Fire intensity is classified according to the vertical layer of vegetation burnt. A scorched tree canopy suggests the most intense type of fire, where the heat extended from the ground to the treetops.
We found several predictors of canopy damage. First, completely scorched canopy, or canopy consumed by fire, typically occurred across connected swathes of bushland. This most likely reflected instances where the fire made a “run”, driven by localised winds.
Extreme weather fire conditions were the next most important predictor of canopy damage. The drought had created vast areas of tinder-dry forests. Temperatures during the fire season were hot and westerly winds were strong.
Southeast Australia’s climate has changed, making such extreme fire weather more frequent, prolonged and severe.
Logging activity in the last 25 years consistently ranked “low” as a driver of fire severity. This makes sense for several reasons.
As noted above, fire conditions were extraordinarily extreme. And there was mismatch between the massive area burnt and the comparatively small areas commercially logged in the last 25 years (4.5% in eastern Victoria, 5.3% in southern NSW and 7.8% in northern NSW).
Fire severity is also related to landscape features: fire on ridges is generally worse than in sheltered valleys.
Our research also found timber plantations were as prone to severe fire as native forestry areas. In NSW (the worst-affected state) one-quarter of plantations burned – than 70% severely. This counteracts the suggestion using plantations, rather than logging native forest, can avoid purported fire hazards.
A challenge awaits
Our findings are deeply concerning. They signal there is no quick fix to the ongoing fire crisis afflicting Australia and other flammable landscapes.
The crisis is being driven by relentless climate change. Terrifyingly, it has the potential to turn forests from critical stores of carbon into volatile sources of carbon emissions released when vegetation burns.
Under a rapidly warming and drying climate, fuel loads are likely to become less important in determining fire extent and severity. This will make it increasingly difficult, if not impossible, to lower fuel loads in a way that will limit bushfire severity.
A massive challenge awaits. We must find socially and environmentally acceptable ways to make forests more resilient to fire while the also produce sustainable timber products, store carbon, provide water and protect biodiversity.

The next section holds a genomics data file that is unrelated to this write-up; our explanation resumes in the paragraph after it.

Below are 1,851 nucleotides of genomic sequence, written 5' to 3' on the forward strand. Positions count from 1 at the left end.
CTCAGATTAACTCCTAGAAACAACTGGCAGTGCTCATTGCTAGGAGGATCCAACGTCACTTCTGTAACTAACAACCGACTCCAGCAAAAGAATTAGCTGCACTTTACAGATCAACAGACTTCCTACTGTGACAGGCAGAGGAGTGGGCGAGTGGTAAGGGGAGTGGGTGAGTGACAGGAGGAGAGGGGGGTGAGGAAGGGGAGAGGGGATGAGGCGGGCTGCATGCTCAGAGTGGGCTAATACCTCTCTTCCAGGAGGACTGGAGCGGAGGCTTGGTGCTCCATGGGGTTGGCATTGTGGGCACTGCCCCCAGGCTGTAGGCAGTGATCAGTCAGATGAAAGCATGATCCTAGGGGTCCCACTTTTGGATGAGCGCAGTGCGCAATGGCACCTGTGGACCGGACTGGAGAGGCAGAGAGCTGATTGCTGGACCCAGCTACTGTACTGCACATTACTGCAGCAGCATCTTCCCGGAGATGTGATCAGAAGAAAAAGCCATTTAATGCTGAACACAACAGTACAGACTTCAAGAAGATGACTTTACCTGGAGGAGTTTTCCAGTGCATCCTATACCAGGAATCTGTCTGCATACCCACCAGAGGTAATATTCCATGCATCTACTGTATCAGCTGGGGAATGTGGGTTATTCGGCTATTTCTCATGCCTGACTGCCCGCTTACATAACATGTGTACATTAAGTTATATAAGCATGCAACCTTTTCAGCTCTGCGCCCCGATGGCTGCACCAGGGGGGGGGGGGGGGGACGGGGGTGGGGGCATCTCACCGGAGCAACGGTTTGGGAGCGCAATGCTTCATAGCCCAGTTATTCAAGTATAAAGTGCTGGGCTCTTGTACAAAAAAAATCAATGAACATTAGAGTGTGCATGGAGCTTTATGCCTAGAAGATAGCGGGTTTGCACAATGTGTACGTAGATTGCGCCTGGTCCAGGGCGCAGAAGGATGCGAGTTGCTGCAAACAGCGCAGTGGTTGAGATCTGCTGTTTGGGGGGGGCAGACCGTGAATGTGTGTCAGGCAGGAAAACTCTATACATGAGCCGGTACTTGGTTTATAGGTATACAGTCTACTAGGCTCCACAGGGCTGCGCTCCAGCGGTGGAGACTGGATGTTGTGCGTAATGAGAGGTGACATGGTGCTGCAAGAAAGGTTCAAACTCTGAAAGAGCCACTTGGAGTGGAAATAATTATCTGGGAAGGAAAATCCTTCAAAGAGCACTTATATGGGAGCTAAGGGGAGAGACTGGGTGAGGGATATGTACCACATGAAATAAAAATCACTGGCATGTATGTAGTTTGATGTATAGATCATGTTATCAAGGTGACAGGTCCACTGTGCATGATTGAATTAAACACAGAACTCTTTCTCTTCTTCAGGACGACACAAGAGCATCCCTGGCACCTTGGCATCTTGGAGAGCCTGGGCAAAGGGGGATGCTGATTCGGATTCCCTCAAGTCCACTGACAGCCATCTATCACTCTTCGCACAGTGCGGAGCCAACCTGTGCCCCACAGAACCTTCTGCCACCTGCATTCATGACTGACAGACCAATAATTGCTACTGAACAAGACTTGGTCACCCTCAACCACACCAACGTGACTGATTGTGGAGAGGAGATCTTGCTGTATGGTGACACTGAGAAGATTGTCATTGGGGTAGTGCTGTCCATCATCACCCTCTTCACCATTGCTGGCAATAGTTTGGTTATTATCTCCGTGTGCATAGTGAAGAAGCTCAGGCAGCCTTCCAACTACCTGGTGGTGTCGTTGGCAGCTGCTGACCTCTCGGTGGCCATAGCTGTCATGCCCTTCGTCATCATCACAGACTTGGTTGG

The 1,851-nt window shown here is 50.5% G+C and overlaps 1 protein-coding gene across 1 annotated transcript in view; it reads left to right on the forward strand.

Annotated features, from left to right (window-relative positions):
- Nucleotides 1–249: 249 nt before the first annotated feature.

The next step is a real-world evaluation of management options. One idea worth exploring is whether the fire resistance of native forests can be improved in specific areas by altering tree density, vegetation structure or fuel loads, while sustaining biodiversity and amenity.
Commercial forestry could potentially do this, with significant innovation and willingness to let go of current practices.
Through collective effort, I’m confident we can sustainably manage of forests and fire. Our study is but a small step in a much bigger, zig-zagging journey of discovery.
Craig Nitschke, University of Melbourne; Andrew Robinson, University of Melbourne; Melissa Fedrigo, University of Melbourne; Patrick Baker, University of Melbourne, and Raphael Trouve, University of Melbourne
The Federal Court recently ruled that a timber harvesting company couldn’t log potential habitat of the critically endangered Leadbeater’s possum.
This decision led to the immediate protection of more Leadbeater’s possum habitat and will lead to further habitat set aside over the next ten years as native timber harvesting is phased out in Victoria.
But these short-term, site-based measures will not guarantee the long-term conservation of this iconic Victorian species.
Our new study modelled changes in forests over the next 250 years, focusing on 280,000 hectares of Victoria’s Central Highlands, home to the majority of remaining Leadbeater’s possums.
We looked at different scenarios of how both climate change and timber harvesting might play out. And we identified three important findings.
First, Leadbeater’s possum habitat is dynamic. It’s transient across the landscape over time as disturbances, such as bushfires, continually change the spatial distribution of hollow-bearing trees and young forests.
Second, while timber harvesting poses a local-scale threat, at a larger scale – across hundreds of thousands of hectares – bushfire poses the greatest threat to the species’ habitat.
Last, we found less than half of the area within current parks, reserves, and timber harvest exclusion zones provided stable long-term habitat for Leadbeater’s possum over the next century.
Future habitat scenarios
We used a set of four scenarios to explore how climate change and timber harvesting impact long-term habitat availability by focusing on the where and when hollow-bearing trees and dense understorey are found in the landscape.
The scenarios included projecting current climate conditions, and projecting a 2℃ rise in average annual temperature with a 20% reduction in yearly rainfall.
For each of these climate scenarios, timber harvesting at current harvesting rates was either excluded or allowed in areas zoned for timber production.
Bushfires drive long-term habitat loss
Our simulations showed bushfire, not logging, is the biggest threat to habitat availability for Leadbeater’s possum in the Central Highlands. As the cumulative area burnt by fire increased, the quantity and quality of Leadbeater’s possum habitat decreased.